BARTON, England -- Driving down a bumpy country road in northwestern England, one comes upon a bare patch the size of a soccer field at the edge of a peat bog. Workers are erecting a security fence and unrolling watertight film to protect the soil from chemical contamination. Near the middle is a big rectangular hole where a drilling rig will go.
Inauspicious as it may look, what happens on this patch of ground in coming months could help determine the future of Britain's, and even Europe's, approach to shale gas.
The energy source has made the United States, for one, suddenly self-sufficient in natural gas, but it raises environmental concerns that have made many nations on this side of the Atlantic dead set against it. Shale gas is extracted by the technique known as hydraulic fracturing -- or fracking, the harsh-sounding word that can stir the passions of the technology's harshest critics.
In France, the nation's highest court recently upheld the government's right to ban fracking. In Germany, fracking activity is suspended at least until a new government is formed.
But within the European Union, Britain -- struggling to confront its energy future as its North Sea oil reserves are depleted, dirty coal is demonized and nuclear power remains expensive and geopolitically fraught -- stands out as the country in which the government has officially encouraged shale gas development. Prime Minister David Cameron has thrown his support behind shale gas drilling, hoping to reap some of the benefits seen in the United States.
John Blaymires, chief operating officer of IGas Energy, said the government's support could reap big rewards for Britain, especially in the industrial Manchester-Liverpool region, where the soccer-field-sized bare patch is being readied in Barton. "There is another Aberdeen waiting to be created," he said, referring to Scotland's North Sea oil hub. "Manchester and Liverpool could be centers of excellence."
IGas, one of the small British companies chasing big dreams of shale-gas riches, has assembled a large package of acreage in an area that geologists say looks particularly promising. The company plans to drill an exploratory well in Barton before the end of the year. If it likes what it finds, the company would then probably apply for permission to hydraulically fracture that well, or others that it may also drill in the area, to find out whether there are strong enough gas flows from the shale rock to make further investment worthwhile.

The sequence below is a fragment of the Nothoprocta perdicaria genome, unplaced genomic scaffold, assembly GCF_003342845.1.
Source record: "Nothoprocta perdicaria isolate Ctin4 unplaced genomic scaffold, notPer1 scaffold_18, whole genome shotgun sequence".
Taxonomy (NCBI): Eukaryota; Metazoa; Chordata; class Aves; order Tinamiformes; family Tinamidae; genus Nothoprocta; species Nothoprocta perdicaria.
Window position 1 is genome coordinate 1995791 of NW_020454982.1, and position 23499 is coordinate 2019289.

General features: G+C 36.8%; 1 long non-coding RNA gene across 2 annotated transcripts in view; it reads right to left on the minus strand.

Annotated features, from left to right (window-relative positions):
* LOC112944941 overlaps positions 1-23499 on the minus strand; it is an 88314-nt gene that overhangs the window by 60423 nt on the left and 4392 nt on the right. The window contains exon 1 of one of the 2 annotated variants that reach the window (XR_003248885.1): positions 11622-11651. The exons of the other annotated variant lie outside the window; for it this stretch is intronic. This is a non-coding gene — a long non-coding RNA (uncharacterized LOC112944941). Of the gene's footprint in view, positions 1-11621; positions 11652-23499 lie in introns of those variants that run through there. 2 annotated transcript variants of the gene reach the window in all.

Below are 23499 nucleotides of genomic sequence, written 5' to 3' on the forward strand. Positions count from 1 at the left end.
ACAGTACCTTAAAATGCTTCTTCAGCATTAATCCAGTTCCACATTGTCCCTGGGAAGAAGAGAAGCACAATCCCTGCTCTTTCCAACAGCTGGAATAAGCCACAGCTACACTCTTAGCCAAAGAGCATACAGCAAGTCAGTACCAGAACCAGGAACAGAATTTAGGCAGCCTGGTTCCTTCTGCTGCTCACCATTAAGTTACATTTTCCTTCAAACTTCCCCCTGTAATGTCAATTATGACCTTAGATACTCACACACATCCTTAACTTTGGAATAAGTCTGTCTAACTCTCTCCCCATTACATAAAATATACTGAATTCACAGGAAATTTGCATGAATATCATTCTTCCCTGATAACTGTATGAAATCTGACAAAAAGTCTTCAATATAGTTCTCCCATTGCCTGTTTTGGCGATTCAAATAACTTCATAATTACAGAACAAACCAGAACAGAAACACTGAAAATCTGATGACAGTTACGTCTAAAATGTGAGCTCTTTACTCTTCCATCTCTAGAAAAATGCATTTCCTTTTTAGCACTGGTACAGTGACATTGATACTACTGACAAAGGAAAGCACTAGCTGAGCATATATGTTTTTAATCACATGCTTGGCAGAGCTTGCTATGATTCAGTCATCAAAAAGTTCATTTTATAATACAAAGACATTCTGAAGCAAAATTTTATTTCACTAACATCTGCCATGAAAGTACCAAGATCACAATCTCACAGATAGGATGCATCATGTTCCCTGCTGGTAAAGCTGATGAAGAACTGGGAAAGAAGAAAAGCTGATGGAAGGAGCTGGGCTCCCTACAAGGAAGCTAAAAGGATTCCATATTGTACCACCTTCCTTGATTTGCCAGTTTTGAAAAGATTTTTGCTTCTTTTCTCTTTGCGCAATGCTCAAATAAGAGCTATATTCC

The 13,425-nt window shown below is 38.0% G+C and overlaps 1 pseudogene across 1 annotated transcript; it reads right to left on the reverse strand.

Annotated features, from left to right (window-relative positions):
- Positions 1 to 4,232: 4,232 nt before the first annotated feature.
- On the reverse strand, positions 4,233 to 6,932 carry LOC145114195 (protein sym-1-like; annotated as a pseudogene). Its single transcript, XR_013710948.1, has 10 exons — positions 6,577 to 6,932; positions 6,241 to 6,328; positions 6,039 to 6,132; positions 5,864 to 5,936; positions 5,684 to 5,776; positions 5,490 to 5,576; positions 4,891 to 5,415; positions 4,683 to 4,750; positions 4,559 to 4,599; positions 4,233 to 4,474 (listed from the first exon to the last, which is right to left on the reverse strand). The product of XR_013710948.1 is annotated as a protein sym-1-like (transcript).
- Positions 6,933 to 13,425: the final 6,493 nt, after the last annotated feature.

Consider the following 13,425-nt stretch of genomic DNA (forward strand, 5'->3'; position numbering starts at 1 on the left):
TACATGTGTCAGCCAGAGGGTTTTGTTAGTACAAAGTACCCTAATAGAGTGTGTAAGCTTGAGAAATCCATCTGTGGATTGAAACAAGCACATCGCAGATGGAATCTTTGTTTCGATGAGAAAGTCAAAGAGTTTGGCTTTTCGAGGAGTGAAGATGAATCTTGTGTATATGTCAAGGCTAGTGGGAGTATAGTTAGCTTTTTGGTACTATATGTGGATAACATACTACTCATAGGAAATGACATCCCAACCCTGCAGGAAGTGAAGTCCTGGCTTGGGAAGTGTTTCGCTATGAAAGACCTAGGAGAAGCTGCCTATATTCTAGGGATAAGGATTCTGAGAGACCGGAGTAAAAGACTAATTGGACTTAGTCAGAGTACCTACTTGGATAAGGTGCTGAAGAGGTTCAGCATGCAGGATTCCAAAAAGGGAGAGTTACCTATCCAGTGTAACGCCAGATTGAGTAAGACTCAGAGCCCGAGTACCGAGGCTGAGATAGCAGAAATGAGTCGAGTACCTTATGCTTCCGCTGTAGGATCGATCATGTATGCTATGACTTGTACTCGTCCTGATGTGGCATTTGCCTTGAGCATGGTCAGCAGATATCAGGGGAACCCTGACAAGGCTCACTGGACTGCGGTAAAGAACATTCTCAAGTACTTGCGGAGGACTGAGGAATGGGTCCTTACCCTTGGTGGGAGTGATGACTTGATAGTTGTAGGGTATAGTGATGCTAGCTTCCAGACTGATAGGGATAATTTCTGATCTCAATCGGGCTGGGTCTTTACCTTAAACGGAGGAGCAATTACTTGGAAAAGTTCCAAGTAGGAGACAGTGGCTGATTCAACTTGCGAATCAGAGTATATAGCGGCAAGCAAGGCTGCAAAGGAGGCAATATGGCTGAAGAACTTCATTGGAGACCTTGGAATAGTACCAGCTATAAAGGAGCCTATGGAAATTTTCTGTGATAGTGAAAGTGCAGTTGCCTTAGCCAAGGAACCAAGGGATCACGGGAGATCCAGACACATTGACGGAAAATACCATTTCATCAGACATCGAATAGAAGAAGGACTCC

IGas was founded in 2004 mainly to develop coal gas. But the company now reckons that shale gas, which it thinks can be found at greater depths than the coal in the area, may prove more promising.
Mr. Blaymires said 2014 and early 2015 were shaping up as a "critical period" for the company and the industry. "In all likelihood, a number of wells will be drilled and fracked, and that will determine the commercial potential of shale in the U.K.," he said.
If so, those will be the first tests of hydraulic fracturing in shale since another small company, Cuadrilla Resources, set off seismic and political tremors with fracking in 2011 at a site not far from Barton.
This summer, a well Cuadrilla drilled in Balcombe, in the commuter country south of London, set off protests from environmentalists and local opponents that received enormous attention from the media; the fact that it was a conventional oil well, not a fracking well for shale gas, almost seemed beside the political point.
The Cameron government is intent on encouraging development of Britain's energy resources, which is a reason the chancellor of the Exchequer, George Osborne, played a prominent role Thursday in announcing that Britain would welcome Chinese money into its nuclear power program. In support of shale gas development, the British government has established an office of unconventional oil and gas and has indicated that it will set up a favorable tax system and rewards to help overcome potential local opposition.
In addition, the government is preparing the first licensing round of onshore leases since 2008, with a possibility that bigger players with strong balance sheets will be persuaded to play. The government owns all mineral rights in Britain, although companies such as IGas lease individual sites from businesses and farmers.
This year, the British Geological Survey estimated that a strip across northern central Britain had a large amount of shale gas in the ground. The midrange figure was 1,300 trillion cubic feet. If even 10 percent of that gas could be produced, it could satisfy British natural gas consumption for about 45 years at current rates. But how much can be recovered, if any, is unknown.
IGas talks big numbers. Company chief executive Andrew Austin, a former banker, estimates that it has as much as 170 trillion cubic feet of shale gas under its northern acreage. If it could recover just 5 percent of that, it would have about the equivalent of three years of current British consumption, or about $85 billion worth at today's prices.
Mr. Austin and Mr. Blaymires say they think they may have a way of overcoming environmental concerns. They say that the British shale formations appear to be 3,000 to 4,000 feet thick -- several times as thick as those found in the United States. Because of the presumed greater production of the formations, the executives say they hope to be able to drill many wells from a single site to reduce the environmental impact above ground.
First Published October 18, 2013 8:00 PM